As mentioned above, a Private Pilot Licence (PPL) is the most common and typical pilot license for pilots who want to take aviation as a hobby. A PPL is a full-fledged licence, meaning that it allows for more liberties than a regular NPPL.

For example, PPL holders can access a wider range of light aircraft, such as aerobatic aircraft, touring aircraft, or classics like a Piper PA-28 Warrior, Piper PA-28 Cadet, Cessna 150 (2-Seater), and more.

Please keep in mind that a PPL only allows pilots to take up aviation as a hobby. In other words, they cannot use their skills for commercial activities and will ideally need to be associated with a flying club, like Sherburn Aero Club, to have access to the facilities that will allow them to pursue their hobby.

An important thing to keep in mind is that, unlike an NPPL, a PPL is not specific to the UK. This is why a PPL is ideal for people who wish to obtain a general aviation licence.

To obtain a PPL, a pilot will need to log 45 hours of flight time, accompanied by a certified instructor.

Of these 45 hours, 10 hours must be of solo flight time, including at least one cross-country flight, with 25 hours being those spent training via dual flight instruction. The distance of the cross-country flight must be at least 270 km.

Both NPPL and PPL licences have age restrictions! Candidates must be 17 years old to obtain these licences.

A PPL also requires stricter ground training. For example, in addition to the flight hours, the candidate must also prove their proficiency in at least nine subjects which include complex topics such as navigation, meteorology, aerodynamics, air law, and more.

To be eligible for the licence, the applicant must score at least 75% marks on theoretical multiple-choice exams on these nine subjects.

Compared to an NPPL, a PPL is a bit more expensive since it requires more thorough ground and flight training.

Light Aircraft Pilot Licence (LAPL)

Don’t want to invest the time or resources in a rigid training schedule, then we recommend checking out the Light Aircraft Pilot Licence (LAPL).

 A LAPL is a trimmed-down version of a PPL. In other words, this licence is designed to cater to people who want to fly specific light aircraft and have a relatively relaxed training regimen. Just like with PPL holders, LAPL pilots have the same restrictions and cannot earn compensation for their skills.

A LAPL offers customisation options and can cater to the needs of various people. For example, this licence is divided into four different categories:  

  • LAPL (A) for aeroplane operation,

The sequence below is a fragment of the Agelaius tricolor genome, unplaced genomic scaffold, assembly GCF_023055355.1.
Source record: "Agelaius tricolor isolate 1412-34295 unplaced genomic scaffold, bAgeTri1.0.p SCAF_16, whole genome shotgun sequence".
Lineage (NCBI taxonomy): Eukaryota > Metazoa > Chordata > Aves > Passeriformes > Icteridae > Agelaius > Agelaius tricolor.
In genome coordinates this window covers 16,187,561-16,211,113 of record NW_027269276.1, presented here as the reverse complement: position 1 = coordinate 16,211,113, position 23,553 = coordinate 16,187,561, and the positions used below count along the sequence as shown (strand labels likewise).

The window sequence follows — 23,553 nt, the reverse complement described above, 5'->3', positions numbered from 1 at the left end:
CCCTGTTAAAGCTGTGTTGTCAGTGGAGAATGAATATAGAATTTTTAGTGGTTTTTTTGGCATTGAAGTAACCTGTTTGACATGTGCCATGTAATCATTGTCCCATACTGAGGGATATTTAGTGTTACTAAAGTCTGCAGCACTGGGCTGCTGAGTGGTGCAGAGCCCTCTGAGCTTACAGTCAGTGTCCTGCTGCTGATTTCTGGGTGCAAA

• LAPL (B) for flying balloons,
  • LAPL (H) for helicopters,
  • LAPL (S) for sailplanes.

Please keep in mind that for LAPL holders, the aircraft being operated must have a take-off mass of 2000 kgs or less and can carry no more than three passengers. Candidates must log a total flight time of 12 hours, as well as have at least 12 take-offs and landings.

A LAPL is non-ICAO which means that you can’t use this licence to fly outside of the UK airspace. If you wish to fly outside of the UK using this licence, then pilots must register themselves accordingly with the International Civil Aviation Organisation (ICAO).


Whether you go for an NPPL, LAPL, or PPL, the good news is that the training that you get for each licence can be carried forward in your aviation journey. For example, an NPPL can start in aviation, get a taste of what the world of aviation has to offer, and then decide to carry forward their training for a LAPL or a PPL.

That’s right, your training hours can be counted towards any type of licence. This way, you don’t have to start from zero every time and potentially also save up money in training. This “add-on” facility is extremely important because it allows one type of pilot to transition into another.

This is the primary way light aircraft pilots (or private pilots) transition into commercial activities by using their private pilot training toward their commercial pilot licence.

Ratings are a great example of how you can use various certifications to add to your primary pilot training. Ratings are special sub-qualifications that can help pilots advance their pilot training and gain more privileges in operating aircraft.

Take aircraft rating an as example. This rating can allow pilots to operate different classes of light aircraft, apart from the ones allowed for their primary licence. Class-based ratings have a wider range of aircraft included.